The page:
Thoughts Escape Like Butterflies
When my husband fails to replace the shampoo, the soap, the towels, and even the whole under-construction bathroom, it’s not because he’s selfish. He doesn’t expect me to do it. He isn’t even too busy. He just forgets because he has ADHD, and I’m working on not taking that as a personal insult — because it’s not.
I married my husband 19 years ago. We have 4 children together and every single day we survive, so I guess you could say we are winning. My husband is my best friend. He is humorous, intelligent, loving, fun, and an amazing provider and father. Not a day goes by that I don’t reflect on how lucky I am to live in this world with him.
When we first started dating, I mistook his attention deficit hyperactivity disorder (ADHD or ADD) for an endearing, mysterious quality. He was a rambling man unlike any other man I had ever met. I have a ton of stories about our ADHD marriage but I’d like to share the most recent because, after all these years, we have learned that laughter is often the most healthy response.
That said, I will admit it is still frustrating and exhausting being the primary family organizer. But one thing has changed: I no longer get resentful. I have learned to stop and think before jumping to conclusions. I have learned what I need to do without question and I have learned to pick my battles.
Yesterday, while out on a much-needed date night with my husband, I was reminded how far we have come on our ADHD journey. About 15 months earlier, my husband decided to remodel the kids’ bathroom. He started off with gusto by upcycling our vanity, but life got in the way and the bathroom was still gutted and non-operational a year later. Finally, I hired some people to help with the remodel because 6 people, including 2 teenage boys, sharing our master bathroom was a bit complicated. We finished the remodel two months later.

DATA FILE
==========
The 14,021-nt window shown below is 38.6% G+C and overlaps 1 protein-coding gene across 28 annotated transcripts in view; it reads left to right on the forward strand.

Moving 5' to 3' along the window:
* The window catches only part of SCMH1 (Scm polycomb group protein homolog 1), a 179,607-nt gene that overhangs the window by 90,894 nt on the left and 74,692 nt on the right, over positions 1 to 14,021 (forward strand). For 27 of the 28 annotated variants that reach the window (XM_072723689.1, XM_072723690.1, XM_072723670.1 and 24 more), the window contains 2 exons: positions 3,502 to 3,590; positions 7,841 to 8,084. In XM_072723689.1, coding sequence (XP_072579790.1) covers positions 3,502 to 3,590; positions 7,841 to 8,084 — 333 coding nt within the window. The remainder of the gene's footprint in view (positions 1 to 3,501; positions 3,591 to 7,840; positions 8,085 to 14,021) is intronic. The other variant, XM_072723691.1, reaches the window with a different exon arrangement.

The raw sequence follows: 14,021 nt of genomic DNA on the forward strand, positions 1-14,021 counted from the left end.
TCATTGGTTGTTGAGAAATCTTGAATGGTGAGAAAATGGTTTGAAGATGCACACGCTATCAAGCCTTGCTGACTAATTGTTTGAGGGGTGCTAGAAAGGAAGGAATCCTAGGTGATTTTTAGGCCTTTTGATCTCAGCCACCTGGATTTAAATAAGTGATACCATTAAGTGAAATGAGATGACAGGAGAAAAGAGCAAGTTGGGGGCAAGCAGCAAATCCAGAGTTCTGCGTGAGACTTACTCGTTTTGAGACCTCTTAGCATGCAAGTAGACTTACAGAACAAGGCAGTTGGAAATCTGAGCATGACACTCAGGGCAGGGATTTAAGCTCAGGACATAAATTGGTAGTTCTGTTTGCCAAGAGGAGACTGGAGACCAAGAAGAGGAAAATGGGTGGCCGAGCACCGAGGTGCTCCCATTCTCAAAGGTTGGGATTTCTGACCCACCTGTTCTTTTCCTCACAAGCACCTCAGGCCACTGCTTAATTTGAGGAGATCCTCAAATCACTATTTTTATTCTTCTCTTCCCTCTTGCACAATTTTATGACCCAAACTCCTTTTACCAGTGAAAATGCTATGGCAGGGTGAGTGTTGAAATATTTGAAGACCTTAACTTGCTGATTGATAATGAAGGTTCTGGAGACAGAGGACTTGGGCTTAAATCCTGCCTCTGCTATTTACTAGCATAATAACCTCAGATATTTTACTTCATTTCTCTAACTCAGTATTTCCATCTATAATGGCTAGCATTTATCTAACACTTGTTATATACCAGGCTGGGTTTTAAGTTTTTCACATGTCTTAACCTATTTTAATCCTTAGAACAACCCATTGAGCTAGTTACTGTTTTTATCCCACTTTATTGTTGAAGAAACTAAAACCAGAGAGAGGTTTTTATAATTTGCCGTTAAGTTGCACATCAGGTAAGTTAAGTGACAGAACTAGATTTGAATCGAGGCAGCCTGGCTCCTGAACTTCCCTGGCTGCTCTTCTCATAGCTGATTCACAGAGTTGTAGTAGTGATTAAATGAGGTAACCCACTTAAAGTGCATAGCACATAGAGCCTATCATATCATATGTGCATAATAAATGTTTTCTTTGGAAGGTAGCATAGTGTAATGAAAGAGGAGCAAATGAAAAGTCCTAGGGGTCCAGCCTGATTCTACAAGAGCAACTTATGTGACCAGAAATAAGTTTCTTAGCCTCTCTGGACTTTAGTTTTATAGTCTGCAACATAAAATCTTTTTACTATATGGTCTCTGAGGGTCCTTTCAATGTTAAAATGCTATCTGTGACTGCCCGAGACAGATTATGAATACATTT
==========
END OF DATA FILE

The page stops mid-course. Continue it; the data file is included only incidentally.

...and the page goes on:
Last night, while we were eating our meal, my husband says to me, “So what have you been using in the shower for soap?” I quizzically look at him and flatly reply, “I have been using the new hall bathroom. Haven’t you?” A surprised look crosses his face and he says, “So I’m the only one using our bathroom?! I couldn’t figure out why all the shampoo bottles were empty and I haven’t had soap in weeks. I’ve been using shampoo for everything. Come to think of it, all the towels are dirty, too.” We both burst out laughing.
It’s taken many years to get to this point. In the beginning of our marriage, I thought he didn’t care or he expected me to do everything for him. Now I know that it’s because he forgot. He forgot to get new soap, a clean towel, or buy new shampoo because, by the time he got out of the shower, those thoughts had escaped. He is only reminded of his shower necessities the next time he steps into the shower, and by then it’s too late. This Father’s Day, I put new shampoo, conditioner, soap and clean towels in the bathroom and wrote Happy Father’s Day on the door. He laughed and, in his smile, I knew he was tremendously grateful.
I wouldn’t change a thing about our complicated lives. My children are a lot like him and, when my worries about their ADHD get to me, I look to my husband and I know that we are going to be alright.